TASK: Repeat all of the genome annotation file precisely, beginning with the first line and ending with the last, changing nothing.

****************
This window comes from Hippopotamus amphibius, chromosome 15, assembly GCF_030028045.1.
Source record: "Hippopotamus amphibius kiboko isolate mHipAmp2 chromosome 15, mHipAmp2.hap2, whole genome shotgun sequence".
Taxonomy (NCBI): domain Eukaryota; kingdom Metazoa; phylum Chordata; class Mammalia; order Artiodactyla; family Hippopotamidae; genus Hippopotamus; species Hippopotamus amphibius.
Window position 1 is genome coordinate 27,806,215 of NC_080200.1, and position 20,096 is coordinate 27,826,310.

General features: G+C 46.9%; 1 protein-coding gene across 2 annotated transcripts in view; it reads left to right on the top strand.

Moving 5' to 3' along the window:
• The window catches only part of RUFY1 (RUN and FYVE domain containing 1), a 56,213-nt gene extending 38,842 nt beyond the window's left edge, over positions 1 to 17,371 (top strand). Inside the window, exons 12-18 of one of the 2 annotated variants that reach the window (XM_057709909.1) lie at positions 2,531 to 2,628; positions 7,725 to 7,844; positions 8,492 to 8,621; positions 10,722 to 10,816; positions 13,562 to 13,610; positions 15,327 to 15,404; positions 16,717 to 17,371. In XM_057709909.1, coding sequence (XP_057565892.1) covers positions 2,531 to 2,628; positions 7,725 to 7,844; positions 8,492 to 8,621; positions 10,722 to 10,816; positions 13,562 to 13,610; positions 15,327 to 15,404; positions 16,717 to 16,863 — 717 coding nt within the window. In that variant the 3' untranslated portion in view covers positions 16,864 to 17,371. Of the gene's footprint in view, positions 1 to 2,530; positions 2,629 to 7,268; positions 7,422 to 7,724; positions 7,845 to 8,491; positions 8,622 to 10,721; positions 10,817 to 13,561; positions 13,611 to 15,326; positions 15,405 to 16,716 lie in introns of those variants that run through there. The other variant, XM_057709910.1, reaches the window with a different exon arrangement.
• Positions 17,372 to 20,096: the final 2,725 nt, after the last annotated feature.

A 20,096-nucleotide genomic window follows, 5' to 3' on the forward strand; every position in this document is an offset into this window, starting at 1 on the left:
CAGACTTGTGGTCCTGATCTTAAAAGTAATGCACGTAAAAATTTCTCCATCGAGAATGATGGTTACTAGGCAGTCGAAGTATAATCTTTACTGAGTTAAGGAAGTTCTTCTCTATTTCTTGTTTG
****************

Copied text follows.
This window comes from Hippopotamus amphibius, chromosome 15, assembly GCF_030028045.1.
Source record: "Hippopotamus amphibius kiboko isolate mHipAmp2 chromosome 15, mHipAmp2.hap2, whole genome shotgun sequence".
Taxonomy (NCBI): domain Eukaryota; kingdom Metazoa; phylum Chordata; class Mammalia; order Artiodactyla; family Hippopotamidae; genus Hippopotamus; species Hippopotamus amphibius.
Window position 1 is genome coordinate 27,806,215 of NC_080200.1, and position 20,096 is coordinate 27,826,310.

General features: G+C 46.9%; 1 protein-coding gene across 2 annotated transcripts in view; it reads left to right on the top strand.

Moving 5' to 3' along the window:
• The window catches only part of RUFY1 (RUN and FYVE domain containing 1), a 56,213-nt gene extending 38,842 nt beyond the window's left edge, over positions 1 to 17,371 (top strand). Inside the window, exons 12-18 of one of the 2 annotated variants that reach the window (XM_057709909.1) lie at positions 2,531 to 2,628; positions 7,725 to 7,844; positions 8,492 to 8,621; positions 10,722 to 10,816; positions 13,562 to 13,610; positions 15,327 to 15,404; positions 16,717 to 17,371. In XM_057709909.1, coding sequence (XP_057565892.1) covers positions 2,531 to 2,628; positions 7,725 to 7,844; positions 8,492 to 8,621; positions 10,722 to 10,816; positions 13,562 to 13,610; positions 15,327 to 15,404; positions 16,717 to 16,863 — 717 coding nt within the window. In that variant the 3' untranslated portion in view covers positions 16,864 to 17,371. Of the gene's footprint in view, positions 1 to 2,530; positions 2,629 to 7,268; positions 7,422 to 7,724; positions 7,845 to 8,491; positions 8,622 to 10,721; positions 10,817 to 13,561; positions 13,611 to 15,326; positions 15,405 to 16,716 lie in introns of those variants that run through there. The other variant, XM_057709910.1, reaches the window with a different exon arrangement.
• Positions 17,372 to 20,096: the final 2,725 nt, after the last annotated feature.

A 20,096-nucleotide genomic window follows, 5' to 3' on the forward strand; every position in this document is an offset into this window, starting at 1 on the left:
CAGACTTGTGGTCCTGATCTTAAAAGTAATGCACGTAAAAATTTCTCCATCGAGAATGATGGTTACTAGGCAGTCGAAGTATAATCTTTACTGAGTTAAGGAAGTTCTTCTCTATTTCTTGTTTG